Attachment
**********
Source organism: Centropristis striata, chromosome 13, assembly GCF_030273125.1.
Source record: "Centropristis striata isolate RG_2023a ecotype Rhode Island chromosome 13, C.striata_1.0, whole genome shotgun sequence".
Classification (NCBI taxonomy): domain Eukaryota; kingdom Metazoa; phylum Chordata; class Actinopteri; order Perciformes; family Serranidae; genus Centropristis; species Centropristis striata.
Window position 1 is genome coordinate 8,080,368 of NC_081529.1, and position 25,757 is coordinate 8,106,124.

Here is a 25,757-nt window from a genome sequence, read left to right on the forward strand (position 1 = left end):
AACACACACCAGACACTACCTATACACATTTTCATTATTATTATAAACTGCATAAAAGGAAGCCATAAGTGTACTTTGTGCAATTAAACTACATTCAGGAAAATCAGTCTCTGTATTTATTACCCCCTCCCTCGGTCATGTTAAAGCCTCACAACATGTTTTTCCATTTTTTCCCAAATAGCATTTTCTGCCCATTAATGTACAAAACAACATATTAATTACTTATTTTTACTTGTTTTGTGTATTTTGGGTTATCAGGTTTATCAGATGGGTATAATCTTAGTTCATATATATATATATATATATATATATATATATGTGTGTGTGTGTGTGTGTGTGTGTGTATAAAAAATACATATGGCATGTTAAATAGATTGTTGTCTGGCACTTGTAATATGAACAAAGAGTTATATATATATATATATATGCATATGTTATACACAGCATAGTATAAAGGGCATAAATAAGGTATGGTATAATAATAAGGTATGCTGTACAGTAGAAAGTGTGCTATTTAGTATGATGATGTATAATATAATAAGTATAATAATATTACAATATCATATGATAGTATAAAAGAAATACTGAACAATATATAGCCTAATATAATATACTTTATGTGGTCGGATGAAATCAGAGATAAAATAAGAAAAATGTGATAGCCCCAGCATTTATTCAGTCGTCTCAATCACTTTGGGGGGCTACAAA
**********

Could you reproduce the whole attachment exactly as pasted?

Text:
Source organism: Centropristis striata, chromosome 13, assembly GCF_030273125.1.
Source record: "Centropristis striata isolate RG_2023a ecotype Rhode Island chromosome 13, C.striata_1.0, whole genome shotgun sequence".
Classification (NCBI taxonomy): domain Eukaryota; kingdom Metazoa; phylum Chordata; class Actinopteri; order Perciformes; family Serranidae; genus Centropristis; species Centropristis striata.
Window position 1 is genome coordinate 8,080,368 of NC_081529.1, and position 25,757 is coordinate 8,106,124.

Here is a 25,757-nt window from a genome sequence, read left to right on the forward strand (position 1 = left end):
AACACACACCAGACACTACCTATACACATTTTCATTATTATTATAAACTGCATAAAAGGAAGCCATAAGTGTACTTTGTGCAATTAAACTACATTCAGGAAAATCAGTCTCTGTATTTATTACCCCCTCCCTCGGTCATGTTAAAGCCTCACAACATGTTTTTCCATTTTTTCCCAAATAGCATTTTCTGCCCATTAATGTACAAAACAACATATTAATTACTTATTTTTACTTGTTTTGTGTATTTTGGGTTATCAGGTTTATCAGATGGGTATAATCTTAGTTCATATATATATATATATATATATATATATATATGTGTGTGTGTGTGTGTGTGTGTGTGTATAAAAAATACATATGGCATGTTAAATAGATTGTTGTCTGGCACTTGTAATATGAACAAAGAGTTATATATATATATATATATGCATATGTTATACACAGCATAGTATAAAGGGCATAAATAAGGTATGGTATAATAATAAGGTATGCTGTACAGTAGAAAGTGTGCTATTTAGTATGATGATGTATAATATAATAAGTATAATAATATTACAATATCATATGATAGTATAAAAGAAATACTGAACAATATATAGCCTAATATAATATACTTTATGTGGTCGGATGAAATCAGAGATAAAATAAGAAAAATGTGATAGCCCCAGCATTTATTCAGTCGTCTCAATCACTTTGGGGGGCTACAAA